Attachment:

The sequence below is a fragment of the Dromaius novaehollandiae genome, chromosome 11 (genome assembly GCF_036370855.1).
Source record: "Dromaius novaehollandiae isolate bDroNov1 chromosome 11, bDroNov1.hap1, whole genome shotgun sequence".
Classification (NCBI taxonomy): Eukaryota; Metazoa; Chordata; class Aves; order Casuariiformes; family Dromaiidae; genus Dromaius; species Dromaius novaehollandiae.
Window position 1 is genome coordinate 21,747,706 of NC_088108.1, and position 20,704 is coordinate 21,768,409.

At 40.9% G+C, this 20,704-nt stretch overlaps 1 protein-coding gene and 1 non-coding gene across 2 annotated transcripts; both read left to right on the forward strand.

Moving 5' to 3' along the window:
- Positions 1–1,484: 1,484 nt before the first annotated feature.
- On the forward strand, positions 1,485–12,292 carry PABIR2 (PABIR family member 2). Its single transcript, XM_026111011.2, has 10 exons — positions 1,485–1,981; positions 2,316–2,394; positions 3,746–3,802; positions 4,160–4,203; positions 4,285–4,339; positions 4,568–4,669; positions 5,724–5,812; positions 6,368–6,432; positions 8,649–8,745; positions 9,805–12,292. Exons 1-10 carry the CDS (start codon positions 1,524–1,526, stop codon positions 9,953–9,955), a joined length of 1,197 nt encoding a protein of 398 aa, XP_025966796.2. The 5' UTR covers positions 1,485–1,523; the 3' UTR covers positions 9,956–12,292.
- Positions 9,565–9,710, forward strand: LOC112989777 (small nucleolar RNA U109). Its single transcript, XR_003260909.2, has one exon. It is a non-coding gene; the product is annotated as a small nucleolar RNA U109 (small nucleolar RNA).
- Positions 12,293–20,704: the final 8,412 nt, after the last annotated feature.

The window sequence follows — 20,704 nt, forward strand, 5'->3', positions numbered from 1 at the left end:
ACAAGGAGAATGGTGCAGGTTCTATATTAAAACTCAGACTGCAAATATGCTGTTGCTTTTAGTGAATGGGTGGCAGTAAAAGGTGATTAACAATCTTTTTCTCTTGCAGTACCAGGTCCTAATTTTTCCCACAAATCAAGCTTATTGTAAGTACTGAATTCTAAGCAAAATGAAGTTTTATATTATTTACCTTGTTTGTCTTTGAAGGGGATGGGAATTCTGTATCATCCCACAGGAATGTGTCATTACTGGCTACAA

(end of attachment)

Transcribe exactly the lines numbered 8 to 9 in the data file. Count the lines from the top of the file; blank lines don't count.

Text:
- On the forward strand, positions 1,485–12,292 carry PABIR2 (PABIR family member 2). Its single transcript, XM_026111011.2, has 10 exons — positions 1,485–1,981; positions 2,316–2,394; positions 3,746–3,802; positions 4,160–4,203; positions 4,285–4,339; positions 4,568–4,669; positions 5,724–5,812; positions 6,368–6,432; positions 8,649–8,745; positions 9,805–12,292. Exons 1-10 carry the CDS (start codon positions 1,524–1,526, stop codon positions 9,953–9,955), a joined length of 1,197 nt encoding a protein of 398 aa, XP_025966796.2. The 5' UTR covers positions 1,485–1,523; the 3' UTR covers positions 9,956–12,292.
- Positions 9,565–9,710, forward strand: LOC112989777 (small nucleolar RNA U109). Its single transcript, XR_003260909.2, has one exon. It is a non-coding gene; the product is annotated as a small nucleolar RNA U109 (small nucleolar RNA).